Confirmation of Payee (COP)

In April, the UK introduced new regulations that require some UK banks to verify the name on the bank account you are sending money to, using a system called “Confirmation of Payee” (or COP).

What does this mean?

This means that when you send a payment, your bank will contact the destination bank and try to verify the name on the bank account.  Which? has written a helpful guide on COP. As the Which article highlights, there are one of 4 possible outcomes.

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“No name check” is fine!

Not all banks support COP – of the 23 banks in the Which? report, only 7 support COP (and 3 of those are banks in the RBS group).

So, unless you are sending a payment from a COP bank to another COP bank , the result will always be “No name check”. This means most payments will result in “No name check”.

Solidi’s bank does not currently support COP. You will always be warned that there was ‘No name check’. This is fine.

Still worried? Send a small test payment

Being cautious with payments is important. To be sure you are sending to the right account for Solidi, send a small payment – as little as £1. We will email you as soon as the payment arrives (usually in under a minute) and it will be credited to your account as a GBP balance. Once you have sent a successful small test payment you can then confidently send larger payments.

Why was Confirmation Of Payee (COP) introduced?

Confirmation Of Payee was introduced to make sending payments safer and to reduce a type of fraud called “Authorised Push Payment” fraud (or APP).  APP fraud losses hit £456 million in 2019.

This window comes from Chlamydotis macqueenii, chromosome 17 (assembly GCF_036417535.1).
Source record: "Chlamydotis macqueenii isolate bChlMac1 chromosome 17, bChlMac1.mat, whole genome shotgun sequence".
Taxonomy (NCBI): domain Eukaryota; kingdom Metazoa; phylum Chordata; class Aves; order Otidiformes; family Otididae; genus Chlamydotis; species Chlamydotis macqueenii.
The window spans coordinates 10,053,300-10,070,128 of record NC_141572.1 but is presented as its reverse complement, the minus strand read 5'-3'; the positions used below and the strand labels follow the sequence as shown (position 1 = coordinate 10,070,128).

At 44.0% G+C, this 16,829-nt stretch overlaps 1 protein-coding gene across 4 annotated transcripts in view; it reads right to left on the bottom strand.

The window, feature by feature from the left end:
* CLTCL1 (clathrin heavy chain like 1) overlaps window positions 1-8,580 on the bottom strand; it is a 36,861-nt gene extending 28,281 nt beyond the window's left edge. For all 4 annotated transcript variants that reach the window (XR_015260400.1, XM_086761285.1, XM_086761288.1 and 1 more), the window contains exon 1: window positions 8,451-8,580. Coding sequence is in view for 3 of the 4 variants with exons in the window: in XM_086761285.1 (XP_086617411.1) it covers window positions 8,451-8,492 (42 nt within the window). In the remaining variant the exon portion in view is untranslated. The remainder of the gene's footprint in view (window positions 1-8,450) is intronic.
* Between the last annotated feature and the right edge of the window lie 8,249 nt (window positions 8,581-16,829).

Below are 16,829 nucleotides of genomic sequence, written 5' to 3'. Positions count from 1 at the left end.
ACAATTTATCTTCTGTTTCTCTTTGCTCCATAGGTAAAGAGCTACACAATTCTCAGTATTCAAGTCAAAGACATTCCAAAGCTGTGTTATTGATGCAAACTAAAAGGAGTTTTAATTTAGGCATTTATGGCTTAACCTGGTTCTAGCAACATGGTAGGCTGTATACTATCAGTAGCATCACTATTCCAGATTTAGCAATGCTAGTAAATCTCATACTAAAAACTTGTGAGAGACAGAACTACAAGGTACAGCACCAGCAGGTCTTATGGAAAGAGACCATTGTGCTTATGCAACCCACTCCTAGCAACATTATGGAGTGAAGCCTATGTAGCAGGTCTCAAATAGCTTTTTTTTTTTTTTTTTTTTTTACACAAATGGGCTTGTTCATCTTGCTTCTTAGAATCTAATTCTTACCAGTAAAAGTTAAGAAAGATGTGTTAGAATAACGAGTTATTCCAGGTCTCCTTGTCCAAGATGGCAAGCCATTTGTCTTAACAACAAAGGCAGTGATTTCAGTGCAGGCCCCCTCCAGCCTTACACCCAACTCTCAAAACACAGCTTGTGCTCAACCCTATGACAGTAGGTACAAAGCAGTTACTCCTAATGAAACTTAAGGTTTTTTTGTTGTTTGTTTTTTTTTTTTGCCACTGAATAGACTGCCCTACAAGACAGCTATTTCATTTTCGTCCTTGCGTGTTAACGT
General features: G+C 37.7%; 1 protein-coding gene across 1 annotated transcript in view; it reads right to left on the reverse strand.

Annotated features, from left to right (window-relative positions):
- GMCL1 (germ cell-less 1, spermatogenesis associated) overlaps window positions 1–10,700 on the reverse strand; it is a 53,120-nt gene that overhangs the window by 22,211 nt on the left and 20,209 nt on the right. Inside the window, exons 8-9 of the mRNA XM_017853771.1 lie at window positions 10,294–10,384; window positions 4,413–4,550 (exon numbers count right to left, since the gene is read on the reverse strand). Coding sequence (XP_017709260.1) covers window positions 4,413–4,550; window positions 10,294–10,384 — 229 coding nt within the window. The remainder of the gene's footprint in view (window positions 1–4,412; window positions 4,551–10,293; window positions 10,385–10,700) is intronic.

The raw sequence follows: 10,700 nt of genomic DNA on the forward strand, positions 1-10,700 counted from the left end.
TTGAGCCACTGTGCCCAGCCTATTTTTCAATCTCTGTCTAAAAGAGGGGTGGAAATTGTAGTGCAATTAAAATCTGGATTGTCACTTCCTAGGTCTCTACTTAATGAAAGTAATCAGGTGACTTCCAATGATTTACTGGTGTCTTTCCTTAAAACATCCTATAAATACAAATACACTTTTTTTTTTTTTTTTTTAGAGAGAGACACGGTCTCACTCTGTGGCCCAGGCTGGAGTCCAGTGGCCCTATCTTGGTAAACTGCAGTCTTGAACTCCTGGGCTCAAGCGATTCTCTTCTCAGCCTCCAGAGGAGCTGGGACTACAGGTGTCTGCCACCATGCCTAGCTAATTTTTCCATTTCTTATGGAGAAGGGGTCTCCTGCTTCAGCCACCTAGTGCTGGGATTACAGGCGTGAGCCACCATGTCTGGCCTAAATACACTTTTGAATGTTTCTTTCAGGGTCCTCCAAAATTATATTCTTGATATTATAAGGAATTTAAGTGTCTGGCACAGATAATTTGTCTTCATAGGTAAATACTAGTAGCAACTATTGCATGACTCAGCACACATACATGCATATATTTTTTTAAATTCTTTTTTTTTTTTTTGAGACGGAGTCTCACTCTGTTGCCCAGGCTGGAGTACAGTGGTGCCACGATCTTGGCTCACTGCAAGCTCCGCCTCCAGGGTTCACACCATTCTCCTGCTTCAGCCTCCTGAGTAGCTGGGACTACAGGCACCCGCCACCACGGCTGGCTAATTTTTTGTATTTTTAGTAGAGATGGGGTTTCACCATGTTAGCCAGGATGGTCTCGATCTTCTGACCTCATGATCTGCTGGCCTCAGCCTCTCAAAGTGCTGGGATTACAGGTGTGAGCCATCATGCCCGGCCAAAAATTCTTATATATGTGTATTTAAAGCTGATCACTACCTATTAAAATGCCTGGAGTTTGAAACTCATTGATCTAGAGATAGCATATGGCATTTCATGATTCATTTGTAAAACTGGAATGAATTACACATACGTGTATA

APP happens in a number of ways. One of the most common is someone pretending to be from your bank and convincing you that you need to move your money to a “safe account”, which is actually the fraudster’s account.

Another is when a bank customer is sending the deposit for a house to their solicitor. The fraudster manages to change the payment details to their personal bank account (e.g. “Joe Bloggs”) instead of their solicitor’s bank account (e.g. “Good Practice Solicitors Ltd”).

In both these instances the customer is fully liable for the fraud as they willingly confirmed the payment. A fully working Confirmation of Payee system would alert the customer that they are not sending the money to a safe bank account or to their solicitor’s account.

It’s early days – “No name check” is fine!

In time, Conformation of Payee will help protect consumers from fraud. Currently, we have to accept that it only works in a small number of cases and that the “No name check” result is fine.

But if in doubt, send a small test payment!

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